(Not) Recipes

How to Make Sticky, Messy, Syrupy Baklava Without a Recipe

March 14, 2016

The most fascinating thing about baklava—to me at least—is just how different a bite of baklava can taste across different Middle Eastern borders. I've had an Ethiopian slice scented with coffee and walnuts, an Armenian iteration chock-full of cinnamon and cloves, and a syrupy sweet square from the Levant.

My own taste buds gravitate towards those of the Persian variety, which are lighter and less sweet than their counterparts consumed in the Levant or Maghreb, and whose rosewater and cardamom notes never fail to remind me of my family’s home in Iran.

I find that baklava is best made in a cozy kitchen, with a drink in hand and a friend by your side. It can't be rushed, simplified, or made less messy. While baking is oftentimes considered a science, baking baklava is more like art. It's a process unmarred by fancy utensils or tools—you need little more than your hands and a paintbrush. While some recipes call for a thermometer or a toothpick, really all you need are your fingertips to judge how the baklava are coming along.

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Here’s how to make baklava, any way you want:

Photo by Bobbi Lin

1) Gather ingredients.

Start with one store-bought roll of phyllo dough, 2 sticks of unsalted or salted butter (cook’s choice!), and nuts.

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Top Comment:
“I will be making this soon! My grandmother came to the US from Czechoslovakia and she always added a poppy seed paste with walnuts! Such memories this recipe brings back!”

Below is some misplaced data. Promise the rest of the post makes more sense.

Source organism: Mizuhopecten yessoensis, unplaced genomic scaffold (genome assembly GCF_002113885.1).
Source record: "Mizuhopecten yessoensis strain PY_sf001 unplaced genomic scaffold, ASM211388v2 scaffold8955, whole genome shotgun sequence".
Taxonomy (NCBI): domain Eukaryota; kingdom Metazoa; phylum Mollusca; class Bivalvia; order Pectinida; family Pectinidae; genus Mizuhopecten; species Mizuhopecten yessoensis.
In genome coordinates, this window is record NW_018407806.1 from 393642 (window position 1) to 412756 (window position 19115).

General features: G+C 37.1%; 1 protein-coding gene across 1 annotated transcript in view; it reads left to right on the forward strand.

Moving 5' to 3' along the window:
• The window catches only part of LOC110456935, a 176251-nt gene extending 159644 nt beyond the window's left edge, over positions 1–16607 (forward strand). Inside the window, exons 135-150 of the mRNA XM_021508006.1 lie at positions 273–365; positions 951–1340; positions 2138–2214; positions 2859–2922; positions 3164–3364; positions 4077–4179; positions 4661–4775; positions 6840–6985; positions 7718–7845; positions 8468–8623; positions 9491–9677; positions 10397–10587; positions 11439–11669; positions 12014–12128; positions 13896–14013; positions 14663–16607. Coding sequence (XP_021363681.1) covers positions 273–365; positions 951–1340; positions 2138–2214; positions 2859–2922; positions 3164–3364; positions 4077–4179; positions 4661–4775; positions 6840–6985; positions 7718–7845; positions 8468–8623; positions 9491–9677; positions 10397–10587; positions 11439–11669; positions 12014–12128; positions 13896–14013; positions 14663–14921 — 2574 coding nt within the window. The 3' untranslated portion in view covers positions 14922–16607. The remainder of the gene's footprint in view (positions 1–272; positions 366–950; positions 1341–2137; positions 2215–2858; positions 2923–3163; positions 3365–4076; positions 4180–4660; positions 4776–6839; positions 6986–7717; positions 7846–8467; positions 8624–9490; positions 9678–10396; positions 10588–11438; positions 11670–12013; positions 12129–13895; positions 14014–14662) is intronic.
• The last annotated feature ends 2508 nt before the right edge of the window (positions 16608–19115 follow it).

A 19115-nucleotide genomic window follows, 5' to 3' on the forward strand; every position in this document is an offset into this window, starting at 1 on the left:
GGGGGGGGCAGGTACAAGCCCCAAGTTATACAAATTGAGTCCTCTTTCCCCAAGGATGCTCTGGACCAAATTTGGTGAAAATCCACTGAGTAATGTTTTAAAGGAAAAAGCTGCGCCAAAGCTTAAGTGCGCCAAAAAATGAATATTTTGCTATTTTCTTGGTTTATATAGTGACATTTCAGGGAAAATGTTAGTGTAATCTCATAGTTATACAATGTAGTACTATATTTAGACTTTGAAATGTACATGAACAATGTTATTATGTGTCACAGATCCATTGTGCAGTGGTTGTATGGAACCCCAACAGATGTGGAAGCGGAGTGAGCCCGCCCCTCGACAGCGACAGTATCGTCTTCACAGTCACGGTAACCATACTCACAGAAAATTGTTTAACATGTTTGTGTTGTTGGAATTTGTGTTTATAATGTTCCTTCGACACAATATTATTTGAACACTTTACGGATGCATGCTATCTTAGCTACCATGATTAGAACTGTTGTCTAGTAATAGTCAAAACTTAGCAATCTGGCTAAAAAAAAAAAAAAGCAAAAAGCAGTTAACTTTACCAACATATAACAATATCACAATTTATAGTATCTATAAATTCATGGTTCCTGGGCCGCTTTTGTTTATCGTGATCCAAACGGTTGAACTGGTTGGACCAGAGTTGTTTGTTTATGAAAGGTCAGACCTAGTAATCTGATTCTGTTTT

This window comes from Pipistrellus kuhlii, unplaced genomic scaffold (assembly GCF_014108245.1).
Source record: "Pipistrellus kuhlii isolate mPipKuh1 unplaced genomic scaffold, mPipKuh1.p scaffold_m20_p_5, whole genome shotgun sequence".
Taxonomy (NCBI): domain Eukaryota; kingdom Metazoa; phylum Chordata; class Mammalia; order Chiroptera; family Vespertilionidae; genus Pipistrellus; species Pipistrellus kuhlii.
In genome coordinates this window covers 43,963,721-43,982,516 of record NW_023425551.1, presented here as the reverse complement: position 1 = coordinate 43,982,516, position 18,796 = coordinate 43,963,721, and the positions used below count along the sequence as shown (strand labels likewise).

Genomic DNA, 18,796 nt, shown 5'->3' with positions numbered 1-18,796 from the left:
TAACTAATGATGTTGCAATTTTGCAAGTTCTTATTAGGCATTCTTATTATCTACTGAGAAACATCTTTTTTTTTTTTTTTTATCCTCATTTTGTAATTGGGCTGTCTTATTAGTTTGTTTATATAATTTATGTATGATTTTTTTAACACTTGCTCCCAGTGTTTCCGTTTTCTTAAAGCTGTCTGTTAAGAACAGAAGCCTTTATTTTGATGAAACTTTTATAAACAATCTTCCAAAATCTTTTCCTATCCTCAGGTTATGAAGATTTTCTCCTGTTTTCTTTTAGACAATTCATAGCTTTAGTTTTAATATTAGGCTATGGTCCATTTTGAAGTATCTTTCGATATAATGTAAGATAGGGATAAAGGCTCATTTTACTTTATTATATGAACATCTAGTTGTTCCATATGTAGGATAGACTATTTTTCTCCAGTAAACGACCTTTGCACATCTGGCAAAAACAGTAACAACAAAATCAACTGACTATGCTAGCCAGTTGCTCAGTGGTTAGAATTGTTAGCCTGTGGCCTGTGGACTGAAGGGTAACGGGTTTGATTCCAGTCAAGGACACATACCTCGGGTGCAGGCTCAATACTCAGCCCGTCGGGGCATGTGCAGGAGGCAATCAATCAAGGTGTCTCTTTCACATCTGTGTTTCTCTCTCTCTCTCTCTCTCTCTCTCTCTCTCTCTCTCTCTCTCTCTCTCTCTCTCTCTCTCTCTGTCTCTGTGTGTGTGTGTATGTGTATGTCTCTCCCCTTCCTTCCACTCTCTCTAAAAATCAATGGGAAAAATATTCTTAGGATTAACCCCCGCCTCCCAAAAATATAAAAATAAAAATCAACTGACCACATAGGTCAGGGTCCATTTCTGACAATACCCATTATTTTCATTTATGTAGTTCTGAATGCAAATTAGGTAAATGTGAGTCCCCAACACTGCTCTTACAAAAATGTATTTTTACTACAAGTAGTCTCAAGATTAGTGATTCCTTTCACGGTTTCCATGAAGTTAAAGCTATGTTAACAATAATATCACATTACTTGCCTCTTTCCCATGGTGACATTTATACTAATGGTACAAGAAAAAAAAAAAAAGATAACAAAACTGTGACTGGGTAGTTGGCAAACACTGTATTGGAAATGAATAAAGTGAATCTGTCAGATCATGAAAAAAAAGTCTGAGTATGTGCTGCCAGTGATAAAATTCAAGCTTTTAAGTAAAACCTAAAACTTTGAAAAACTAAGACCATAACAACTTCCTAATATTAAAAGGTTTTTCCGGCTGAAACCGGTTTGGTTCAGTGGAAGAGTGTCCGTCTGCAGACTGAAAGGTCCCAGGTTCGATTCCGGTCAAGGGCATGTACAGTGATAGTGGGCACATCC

— michelle

While the dough is thawing (frozen dough should thaw for at least 2 hours at room temperature, and this step cannot be skipped, lest it crack and splinter), smash your nuts coarsely. I reach for one of the copious bags of salted pistachios that live in my refrigerator, by way of Iran, but you can opt for walnuts, almonds, or a nut of any kind—salted or unsalted, toasted or untoasted. Take the party to your food processor, or work out some aggression and smash them lightly with a hammer.

Add 1 part sugar for 4 parts nuts. Then mix in spices: If it’s a Persian flavor you crave, add cardamom here, or for a Levantine variety, opt for cinnamon. Those in need of a morning boost can even add fine coffee grounds to taste.

2) Start layering.

Preheat the oven to 350° F and prep your baking pan. You’ll want it to have a small rim around the edges, and it’s best if you cut the sheets of phyllo to fit snugly and evenly in the pan.

Melt your butter, and ready your pastry or paint brush; lay your first phyllo sheet down on a baking pan or sheet, and brush with melted butter. Repeat, gingerly buttering each sheet, until you have a nice stack of dough—2, 3, 4, or even 5 centimeters high.

Gently spread your nut mixture evenly across the buttered phyllo layers, smoothing and patting with your hands to distribute evenly. Top with another layer of phyllo, followed by a coat of melted butter, and continue to paint and stack the dough until you run out.

3) Cut pretty pieces.

Here comes the challenge: Take a knife and gently slice across the dough diagonally. The top layer of phyllo dough may fidget and stick to your hands, but it's nothing patience and a sharp blade can't handle. Slice the dough once more vertically so you have diamond shapes. I like mine about 1 by 2 inches, but play with the dimensions of your baklava as you see fit.

Top with crushed pistachios or nut slivers if you please, and send your baklava off the oven to bake for about an hour, until the puff pastry puffs and browns lightly around the edges. It should look crispy and maybe slightly flaky, and the buttery, nutty smell will warm your kitchen.

4) Make syrup.